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Prescription drugs: The ticking time bomb

By The Rediff News Bureau
Last updated on: July 02, 2009 15:19 IST
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The sudden demise of King of Pop Michael Jackson has reopened a can of worms.

As the investigations to unearth the reasons behind his death are underway, the 'truth' appears more difficult to pinpoint. But one point which cannot be ignored, is the overdose of prescription drugs which MJ was reportedly hooked on to.

The point was first raised by Jackson's 'former family attorney' Brian Oxman, who said 'overmedicated' Jacko had problems with prescription drugs, and had also warned his family about it.

Prescription drugs haveĀ time and againĀ been the focus of discussion and speculation, as they have reportedly been the cause of many celebrity deaths (like Elvis Presley, Anna Nicole Smith and even Heath Ledger).

The question remains, just what is a prescription drug?

A prescription drug is a licensed medicine which requires a prescription before it can be obtained. Its terms of usage are regulated by law. Prescription drugs are distinct from 'over the counter' drugs, which can be obtained by anyone, without producing a medical prescription.

Dispensation of prescription drugs often includes instructions about the drug, its dosage, antidote if any etc.

The package insert for a prescription drug contains information about the intended effect of the drug and how it works in the body. It also contains information about its side effects, how a patient should take the drug, and cautions for its use, including warnings about allergies.

Prescription drugs are generally authorised by medical practitioners. Basic level nurses, medical assistants or what we call compounders cannot give out a prescription drug.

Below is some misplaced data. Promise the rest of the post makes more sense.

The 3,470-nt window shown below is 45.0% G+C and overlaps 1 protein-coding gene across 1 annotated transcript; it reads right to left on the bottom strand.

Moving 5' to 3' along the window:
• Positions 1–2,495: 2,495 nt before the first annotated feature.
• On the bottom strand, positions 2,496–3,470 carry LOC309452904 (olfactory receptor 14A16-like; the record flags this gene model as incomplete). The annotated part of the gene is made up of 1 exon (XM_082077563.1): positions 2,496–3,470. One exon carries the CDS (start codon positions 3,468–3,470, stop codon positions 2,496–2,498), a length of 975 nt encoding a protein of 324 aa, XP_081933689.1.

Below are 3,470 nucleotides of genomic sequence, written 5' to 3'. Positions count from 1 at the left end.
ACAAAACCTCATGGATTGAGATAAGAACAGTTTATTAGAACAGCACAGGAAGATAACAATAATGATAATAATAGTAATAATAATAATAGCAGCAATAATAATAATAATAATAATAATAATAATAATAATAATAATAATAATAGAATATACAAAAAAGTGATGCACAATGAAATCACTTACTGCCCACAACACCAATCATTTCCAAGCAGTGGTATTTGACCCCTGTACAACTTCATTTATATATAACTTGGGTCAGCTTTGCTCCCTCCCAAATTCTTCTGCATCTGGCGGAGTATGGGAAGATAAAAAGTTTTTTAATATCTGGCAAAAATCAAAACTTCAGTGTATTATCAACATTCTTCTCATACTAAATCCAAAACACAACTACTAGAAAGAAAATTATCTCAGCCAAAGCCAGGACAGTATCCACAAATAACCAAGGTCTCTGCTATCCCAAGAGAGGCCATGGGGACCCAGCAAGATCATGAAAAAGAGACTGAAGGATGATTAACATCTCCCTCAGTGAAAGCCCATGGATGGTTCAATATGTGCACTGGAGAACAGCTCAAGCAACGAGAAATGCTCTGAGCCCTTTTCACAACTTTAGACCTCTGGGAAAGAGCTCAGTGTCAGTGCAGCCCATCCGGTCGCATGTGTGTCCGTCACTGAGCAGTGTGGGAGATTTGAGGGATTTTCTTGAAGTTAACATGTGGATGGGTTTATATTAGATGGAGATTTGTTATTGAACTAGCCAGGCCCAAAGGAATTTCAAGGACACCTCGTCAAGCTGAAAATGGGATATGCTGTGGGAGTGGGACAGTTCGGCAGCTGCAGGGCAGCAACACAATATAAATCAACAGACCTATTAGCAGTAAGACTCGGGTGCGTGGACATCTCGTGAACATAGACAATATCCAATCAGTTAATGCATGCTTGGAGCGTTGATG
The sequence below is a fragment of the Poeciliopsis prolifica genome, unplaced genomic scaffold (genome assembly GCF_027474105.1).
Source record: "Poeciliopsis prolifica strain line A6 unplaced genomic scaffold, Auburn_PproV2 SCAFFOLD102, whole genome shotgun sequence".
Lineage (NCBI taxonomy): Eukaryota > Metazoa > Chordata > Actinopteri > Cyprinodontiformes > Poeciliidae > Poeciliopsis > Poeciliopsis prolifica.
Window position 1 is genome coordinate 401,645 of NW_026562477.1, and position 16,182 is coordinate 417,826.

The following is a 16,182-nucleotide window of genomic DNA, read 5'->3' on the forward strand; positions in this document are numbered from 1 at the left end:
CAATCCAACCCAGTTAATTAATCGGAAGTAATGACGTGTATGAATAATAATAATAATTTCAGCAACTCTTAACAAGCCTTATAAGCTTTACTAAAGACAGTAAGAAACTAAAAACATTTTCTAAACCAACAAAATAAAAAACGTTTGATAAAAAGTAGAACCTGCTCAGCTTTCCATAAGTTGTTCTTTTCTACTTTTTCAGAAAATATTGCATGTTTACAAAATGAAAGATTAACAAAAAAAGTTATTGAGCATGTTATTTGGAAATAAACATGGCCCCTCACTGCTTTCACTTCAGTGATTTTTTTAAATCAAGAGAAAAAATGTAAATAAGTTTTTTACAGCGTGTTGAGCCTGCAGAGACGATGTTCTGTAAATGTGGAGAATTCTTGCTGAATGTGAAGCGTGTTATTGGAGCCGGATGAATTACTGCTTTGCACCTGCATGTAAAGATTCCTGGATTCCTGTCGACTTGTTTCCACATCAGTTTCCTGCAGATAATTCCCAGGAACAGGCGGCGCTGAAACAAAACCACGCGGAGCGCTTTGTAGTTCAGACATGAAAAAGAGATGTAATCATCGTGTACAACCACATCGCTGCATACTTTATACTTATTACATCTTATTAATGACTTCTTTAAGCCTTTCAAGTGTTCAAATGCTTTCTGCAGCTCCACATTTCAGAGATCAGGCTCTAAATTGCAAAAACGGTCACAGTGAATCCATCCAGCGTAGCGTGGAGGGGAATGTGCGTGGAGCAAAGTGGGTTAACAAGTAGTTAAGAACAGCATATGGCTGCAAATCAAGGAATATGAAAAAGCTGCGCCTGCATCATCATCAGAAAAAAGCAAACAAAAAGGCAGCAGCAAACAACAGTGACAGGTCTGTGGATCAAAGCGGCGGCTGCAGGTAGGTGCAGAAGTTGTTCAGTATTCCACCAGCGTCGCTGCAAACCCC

Often a drug with lower dosage falls under the category of OTC drugs, but if the patient needs the same drug with a higher dosage, it becomes a prescription drug.

As such, a prescription drug needs to be taken cautiously and compulsorily under supervision by a registered medical practitioner.

Over-usage of prescription drugs is taking its toll round the world, a survey conducted by the US Drug Enforcement Agency stated.

Of the estimated seven million Americans who abuse prescription drugs, the report states, about 5.2 million of them are involved in some kind of improper use of prescription drugs such as painkillers Vicodin or OxyContin.

At least 8,500 deaths in 2005 were attributed to the overuse of painkillers in the United States, the report said. That's a 114 per cent increase in the number of fatalities associated with such abuse since 2001.

What is even more alarming is the fact that such prescription drugs gaining more popularity among teens. 'Pharm parties', and not 'farm parties', which involves an exalted intake of such prohibited drugs among friends, have become a huge hit among youngsters in Western countries.

The world eagerly awaits the cause behind MJ's death. But the growing non-medical use of prescription drugs among youngsters is definitely a ticking time bomb, which we can ignore at our own peril..

Photograph: Reuters

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